Lillian H. Podgorski, 97, of Philadelphia, a retired Traffic Court judge, licensed beautician, and Realtor, died Saturday, Aug. 28, of sepsis at the Freedom Village at Brandywine retirement community in Coatesville.

A lively and controversial jurist for 20 years, Judge Podgorski was the first woman to be elected to Philadelphia Traffic Court. She recorded more votes than the two male judges who were elected with her, and served six-year terms from 1981 until the early 2000s, when she retired as a senior judge.

Before her election, she worked for six years as a Traffic Court administrator, and top aide to former Traffic Court President Judge Dominick Iannarelli. Later, she served with the Pennsylvania chapter of the National Judges Association.

“You will always be able to see me,” Judge Podgorski, then a candidate, told supporters in a 1981 Daily News article.

She was a beautician, cosmetologist, and regional manager for Seligman and Latz beauty salons before she ran for judge, and a Realtor for a few years after she left the bench.

“Nothing was too much for her to handle,” said daughter Karen Taylor. “She was a wonderful lady with a tremendous work ethic that she passed along to her children. She gave us every opportunity to grow and be good citizens.”

Outgoing, adventurous, and independent, Judge Podgorski was politically active throughout her adult life. A Democrat, she was a committeewoman for more than 30 years, secretary for the 56th Ward for 16 years, and a tireless fund-raiser. Her daughters remember canvassing their Rhawnhurst neighborhood with her during election years, and meeting mayors and other city notables at political events.

“If you met her, you remembered her,” daughter Chris Michels said.

One of five children, Judge Podgorski was born June 1, 1924, and graduated from Simon Gratz High School. She took law and judicial courses at Northwestern University during her time on the bench, and attended the National Judicial College in Reno, Nev.

She was married to Stephen Podgorski for 51 years until his death in 1997. They were friends as children growing up in Philadelphia and watched movies together at the old Fairmount Theater at 26th Street and Girard Avenue.

After they married in 1946, they lived in the Logan and Northeast neighborhoods of Philadelphia and raised three children. She was an active mother, serving roles with the local Cub Scouts, Little League teams, and the nearby Jardel Recreation Center.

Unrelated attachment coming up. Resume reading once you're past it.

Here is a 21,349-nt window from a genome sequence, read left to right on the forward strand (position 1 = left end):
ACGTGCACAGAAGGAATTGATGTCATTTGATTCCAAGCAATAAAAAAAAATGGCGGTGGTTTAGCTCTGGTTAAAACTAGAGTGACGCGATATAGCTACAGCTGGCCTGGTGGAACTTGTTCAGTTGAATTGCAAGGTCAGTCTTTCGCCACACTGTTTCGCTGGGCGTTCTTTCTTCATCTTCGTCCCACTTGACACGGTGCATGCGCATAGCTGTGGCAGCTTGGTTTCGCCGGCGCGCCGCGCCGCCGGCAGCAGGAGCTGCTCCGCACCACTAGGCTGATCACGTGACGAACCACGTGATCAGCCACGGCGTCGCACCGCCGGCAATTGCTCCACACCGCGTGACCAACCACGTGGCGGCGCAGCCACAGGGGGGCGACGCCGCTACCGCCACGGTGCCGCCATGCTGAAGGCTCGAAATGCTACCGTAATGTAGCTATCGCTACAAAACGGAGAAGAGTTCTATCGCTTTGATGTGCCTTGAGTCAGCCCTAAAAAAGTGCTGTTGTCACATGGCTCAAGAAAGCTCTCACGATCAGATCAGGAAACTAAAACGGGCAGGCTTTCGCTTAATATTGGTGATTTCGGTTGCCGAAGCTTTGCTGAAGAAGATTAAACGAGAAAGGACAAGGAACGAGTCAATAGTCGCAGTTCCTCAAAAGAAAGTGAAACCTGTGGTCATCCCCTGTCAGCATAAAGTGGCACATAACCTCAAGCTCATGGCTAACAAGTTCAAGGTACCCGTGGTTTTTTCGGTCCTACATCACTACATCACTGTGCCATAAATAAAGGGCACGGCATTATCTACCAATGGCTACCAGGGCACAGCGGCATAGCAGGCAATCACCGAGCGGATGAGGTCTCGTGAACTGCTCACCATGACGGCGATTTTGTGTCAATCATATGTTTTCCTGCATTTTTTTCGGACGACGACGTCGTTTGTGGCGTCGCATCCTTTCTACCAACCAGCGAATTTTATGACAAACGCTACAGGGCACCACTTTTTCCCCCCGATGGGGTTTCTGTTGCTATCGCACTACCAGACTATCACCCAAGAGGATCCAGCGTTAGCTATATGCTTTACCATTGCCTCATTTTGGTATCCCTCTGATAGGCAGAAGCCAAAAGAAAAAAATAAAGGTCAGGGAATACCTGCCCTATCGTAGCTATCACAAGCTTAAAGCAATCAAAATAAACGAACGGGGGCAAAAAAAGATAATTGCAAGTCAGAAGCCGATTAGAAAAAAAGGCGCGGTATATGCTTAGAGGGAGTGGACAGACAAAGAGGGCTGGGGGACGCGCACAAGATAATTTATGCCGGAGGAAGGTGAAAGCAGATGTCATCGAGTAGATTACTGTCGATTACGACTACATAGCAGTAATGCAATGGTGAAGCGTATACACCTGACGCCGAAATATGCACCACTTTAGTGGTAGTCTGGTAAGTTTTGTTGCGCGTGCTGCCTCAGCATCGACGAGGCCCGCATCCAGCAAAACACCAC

As a family, they liked drive-in movies and visits to nearby Civil War battlefields. Her husband loved the judge’s cooking, and they spent many evenings debating the issues of the day over dinner.

“We were young at heart,” Judge Podgorski told the Daily News in 1997. “I’d say to him after doing the dinner dishes, ‘Last one up to bed is a rotten egg.’ He liked that.”

During her time in the courtroom, Judge Podgorski faced criticism from opponents and others for hiring her son as an aide; abiding raucous courtroom sessions with, among others, Milton Street Sr. and Milton Street Jr.; inappropriate treatment of her staff; and a connection to a 1985 ticket-fixing scandal that rocked the court.

She never faced charges or was publicly sanctioned by officials for any of her actions.

At home, Judge Podgorski was an avid reader, gardener, and seamstress. She liked puzzles and created ceramics. Always active, she went hang gliding at 75, toured the California coast in a convertible at 80, and took jet ski rides at 85.

“She was the true matriarch of our family, and we are shaken by her loss,” Michels said. “She never said goodbye on the phone or when we parted. She’d always say, ‘See you later, alligator.’ And I’d say, ‘See you later, Mom.’”

In addition to her daughters, Judge Podgorski is survived by a son, Michael; four grandchildren; four step-grandchildren; 13 great-grandchildren; and other relatives. Three brothers and a sister died earlier.

Services were held Sept. 2.

Donations in her name may be made to the Honey Brook Community Library, 687 Compass Rd., Honey Brook, Pa. 19344.